The townspeople had eyed the hippies with suspicion at first, but within a few months the residents were won over. About this time two important things happened: a delegation including Pollard was asked by Congressman Mike McCormack to assist in drafting a bill that would specifically empower the Corps to provide financial and technical assistance to the town. And the Corps, maybe to keep an eye on the hippies, repeated its old offer. Instead of just rejecting the suggestion—though they did that, too—the council members popped back with a counterproposal. They invited the Corps to join town and state officials on an interagency relocation board.

"Our whole thrust has been to get the Corps to face our people," Dickson says. "Real people—not just some abstraction like 'the people.' We figured the board would be a way to get the engineers up here, not just once in a while but enough to see how this town felt." The engineers agreed, cautiously, to sit on the board, provided that it was "only advisory." Later they were to regret this tactical blunder.

All during the summer of 1973 Dickson drove himself and his four subalterns through North Bonneville, interviewing its people and infusing them with his hot Irish rage at the Corps of Engineers. "We talked to everybody—absolutely everybody—about what they wanted in a new town, Dickson recalls. "We talked to kids. Little kids. Who does that? We got 'em to show us their paths and trails and secret hidey-holes, and we programmed all that into the planning study." By fall there wasn't a soul in North Bonneville from nine to 90 who didn't know Pollard Dickson, with his dirty Adidas shoes, his scruffy jeans and his soft white face under a helmet haircut that covered his ears but framed hazel eyes. Dickson was following an age-old military precept: to win a war, it is not enough to disagree with the enemy; you've got to hate him.

Before the Corps came to the relocation board table that fall, Dickson had moved his wife Darlene and their two young sons into a rented cottage in the doomed city. Nobody was going to call him an outside agitator. He was ready for a fire fight.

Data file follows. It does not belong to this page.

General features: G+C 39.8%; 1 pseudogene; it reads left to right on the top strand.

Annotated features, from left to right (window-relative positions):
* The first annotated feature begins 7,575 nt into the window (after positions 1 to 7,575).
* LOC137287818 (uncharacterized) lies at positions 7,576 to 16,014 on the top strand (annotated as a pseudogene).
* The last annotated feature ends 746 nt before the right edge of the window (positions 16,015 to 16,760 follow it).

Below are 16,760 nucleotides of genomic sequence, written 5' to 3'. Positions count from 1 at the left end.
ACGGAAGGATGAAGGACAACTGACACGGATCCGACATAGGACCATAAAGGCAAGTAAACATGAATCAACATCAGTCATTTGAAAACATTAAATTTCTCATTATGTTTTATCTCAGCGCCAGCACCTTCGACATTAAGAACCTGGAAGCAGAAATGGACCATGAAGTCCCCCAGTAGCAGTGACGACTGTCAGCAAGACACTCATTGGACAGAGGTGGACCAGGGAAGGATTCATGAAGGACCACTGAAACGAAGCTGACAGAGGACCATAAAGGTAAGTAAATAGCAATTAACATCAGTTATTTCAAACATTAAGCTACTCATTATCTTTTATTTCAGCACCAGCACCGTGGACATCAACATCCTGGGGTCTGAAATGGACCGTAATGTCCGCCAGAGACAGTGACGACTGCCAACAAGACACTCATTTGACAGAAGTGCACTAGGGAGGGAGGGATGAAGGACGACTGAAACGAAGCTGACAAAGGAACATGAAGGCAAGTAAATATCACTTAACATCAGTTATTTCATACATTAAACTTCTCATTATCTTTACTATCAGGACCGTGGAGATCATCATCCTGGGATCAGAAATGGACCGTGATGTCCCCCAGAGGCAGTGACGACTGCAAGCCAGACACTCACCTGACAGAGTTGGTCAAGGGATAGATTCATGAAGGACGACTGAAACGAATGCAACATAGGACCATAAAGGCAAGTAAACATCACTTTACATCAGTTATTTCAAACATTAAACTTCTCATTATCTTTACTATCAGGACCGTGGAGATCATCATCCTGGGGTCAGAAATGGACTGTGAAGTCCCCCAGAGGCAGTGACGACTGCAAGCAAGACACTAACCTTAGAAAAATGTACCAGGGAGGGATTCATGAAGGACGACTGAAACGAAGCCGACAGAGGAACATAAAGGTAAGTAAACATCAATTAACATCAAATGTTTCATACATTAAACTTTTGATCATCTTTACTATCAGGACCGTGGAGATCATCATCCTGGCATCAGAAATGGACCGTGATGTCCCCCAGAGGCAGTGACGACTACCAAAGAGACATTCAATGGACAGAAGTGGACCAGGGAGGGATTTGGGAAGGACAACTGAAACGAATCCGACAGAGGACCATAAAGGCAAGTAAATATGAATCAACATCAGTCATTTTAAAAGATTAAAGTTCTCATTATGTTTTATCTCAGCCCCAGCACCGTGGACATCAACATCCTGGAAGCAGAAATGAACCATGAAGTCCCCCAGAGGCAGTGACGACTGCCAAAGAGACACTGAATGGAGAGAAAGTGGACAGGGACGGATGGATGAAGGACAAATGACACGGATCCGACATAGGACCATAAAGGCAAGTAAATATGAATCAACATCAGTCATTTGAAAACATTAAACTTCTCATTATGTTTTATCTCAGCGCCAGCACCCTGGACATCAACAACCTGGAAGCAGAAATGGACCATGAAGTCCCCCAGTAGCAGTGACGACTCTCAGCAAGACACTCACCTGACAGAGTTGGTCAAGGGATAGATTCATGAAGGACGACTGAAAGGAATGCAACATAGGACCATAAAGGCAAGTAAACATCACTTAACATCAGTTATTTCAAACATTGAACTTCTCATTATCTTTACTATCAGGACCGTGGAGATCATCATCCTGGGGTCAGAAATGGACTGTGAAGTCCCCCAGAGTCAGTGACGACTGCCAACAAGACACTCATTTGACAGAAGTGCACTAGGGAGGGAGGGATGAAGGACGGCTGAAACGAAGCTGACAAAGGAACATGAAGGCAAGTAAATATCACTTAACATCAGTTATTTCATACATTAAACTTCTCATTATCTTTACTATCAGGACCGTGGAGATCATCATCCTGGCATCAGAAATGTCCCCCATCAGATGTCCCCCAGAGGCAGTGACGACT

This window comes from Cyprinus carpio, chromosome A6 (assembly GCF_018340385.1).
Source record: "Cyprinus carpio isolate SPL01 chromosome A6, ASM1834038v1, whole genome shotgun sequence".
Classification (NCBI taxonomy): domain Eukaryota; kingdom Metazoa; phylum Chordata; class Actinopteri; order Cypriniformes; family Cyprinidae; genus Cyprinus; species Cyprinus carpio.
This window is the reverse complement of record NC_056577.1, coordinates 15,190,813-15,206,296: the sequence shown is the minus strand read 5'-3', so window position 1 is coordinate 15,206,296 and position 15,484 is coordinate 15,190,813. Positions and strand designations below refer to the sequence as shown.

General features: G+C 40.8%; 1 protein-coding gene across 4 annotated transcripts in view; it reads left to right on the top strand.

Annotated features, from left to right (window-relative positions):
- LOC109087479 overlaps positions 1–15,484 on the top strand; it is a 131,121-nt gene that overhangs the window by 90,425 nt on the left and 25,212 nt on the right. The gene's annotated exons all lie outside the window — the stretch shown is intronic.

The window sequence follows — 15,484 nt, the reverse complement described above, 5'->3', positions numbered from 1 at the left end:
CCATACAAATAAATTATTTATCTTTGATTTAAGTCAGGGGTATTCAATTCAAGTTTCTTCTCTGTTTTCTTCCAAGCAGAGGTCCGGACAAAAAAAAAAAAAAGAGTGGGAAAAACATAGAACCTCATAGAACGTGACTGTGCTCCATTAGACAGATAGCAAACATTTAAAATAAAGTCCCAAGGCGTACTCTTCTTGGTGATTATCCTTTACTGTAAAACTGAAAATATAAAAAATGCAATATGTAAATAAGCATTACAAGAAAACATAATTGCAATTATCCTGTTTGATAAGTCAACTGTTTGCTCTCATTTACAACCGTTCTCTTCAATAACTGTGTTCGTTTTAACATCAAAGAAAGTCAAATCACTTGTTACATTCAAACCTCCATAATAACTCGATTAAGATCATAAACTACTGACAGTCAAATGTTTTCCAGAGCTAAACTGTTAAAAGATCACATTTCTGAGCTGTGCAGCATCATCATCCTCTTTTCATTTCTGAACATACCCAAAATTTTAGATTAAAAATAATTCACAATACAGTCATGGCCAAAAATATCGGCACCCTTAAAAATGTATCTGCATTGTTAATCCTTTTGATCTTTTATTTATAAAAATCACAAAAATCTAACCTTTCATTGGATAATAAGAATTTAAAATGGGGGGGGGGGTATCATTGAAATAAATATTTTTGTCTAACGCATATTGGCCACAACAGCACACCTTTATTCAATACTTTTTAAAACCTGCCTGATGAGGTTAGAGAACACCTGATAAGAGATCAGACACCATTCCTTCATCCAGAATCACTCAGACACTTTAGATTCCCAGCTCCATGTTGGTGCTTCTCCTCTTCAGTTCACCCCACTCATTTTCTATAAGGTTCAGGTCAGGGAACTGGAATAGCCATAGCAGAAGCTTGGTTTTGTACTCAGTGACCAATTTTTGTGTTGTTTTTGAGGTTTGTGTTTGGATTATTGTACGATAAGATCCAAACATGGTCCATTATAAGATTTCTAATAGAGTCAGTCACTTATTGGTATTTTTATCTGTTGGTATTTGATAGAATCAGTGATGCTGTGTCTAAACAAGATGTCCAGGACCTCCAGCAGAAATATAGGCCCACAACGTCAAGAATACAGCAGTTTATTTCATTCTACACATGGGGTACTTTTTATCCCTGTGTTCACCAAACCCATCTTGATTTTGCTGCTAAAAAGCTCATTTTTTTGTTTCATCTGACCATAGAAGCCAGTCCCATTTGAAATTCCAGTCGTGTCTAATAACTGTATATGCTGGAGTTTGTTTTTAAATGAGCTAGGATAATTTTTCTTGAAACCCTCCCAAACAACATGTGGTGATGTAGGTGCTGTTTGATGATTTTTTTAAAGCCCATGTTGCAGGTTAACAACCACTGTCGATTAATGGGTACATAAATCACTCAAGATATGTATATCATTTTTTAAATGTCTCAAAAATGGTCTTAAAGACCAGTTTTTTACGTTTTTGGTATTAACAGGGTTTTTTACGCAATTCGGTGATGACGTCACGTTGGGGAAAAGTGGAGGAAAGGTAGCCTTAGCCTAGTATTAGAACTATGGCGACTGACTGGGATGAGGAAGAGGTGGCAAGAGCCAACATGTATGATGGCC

Dickson wasn't dismayed by the fact that the town still didn't have much law going for it, and only one dubious precedent—the engineers had been obliged to move a small town in Nebraska because one of their dams had accidentally half-drowned it. Like a good trial lawyer, he could tell right (his side) from wrong (their side). In Dickson's view, Niobrara, Neb. had been raped; North Bonneville was being mugged. Bob Holcomb, who was a member of the board, says now, "We never could have made it without Pollard, but I guess if I'd still been mayor I'd have tried to hold him down a little." Ernie Skala didn't try. In his own quiet way the mayor led the council members in rock-hard support of their incendiary spokesman.

In mid-November 1973 the Corps announced it would begin acquiring property for the powerhouse project and sent civilian appraisers into North Bonneville. The Corps had promised that it would buy up land as needed, and did not contemplate scattershot acquisitions. After the first buy-out, the actions of the appraisers seemed to contradict that pledge. "They went through this town like army ants." Dickson charges. "They knew that if enough people could be persuaded to move, there wouldn't be any town to relocate. I call it coercion by seduction."

Continue Story
1 2 3 4 5
Related Topics
Pollard Dickson 1 0 0
Bob Holcomb 1 0 0
Bonneville 16 0 0
Washington, DC 159 0 8
Ernie Skala 1 0 0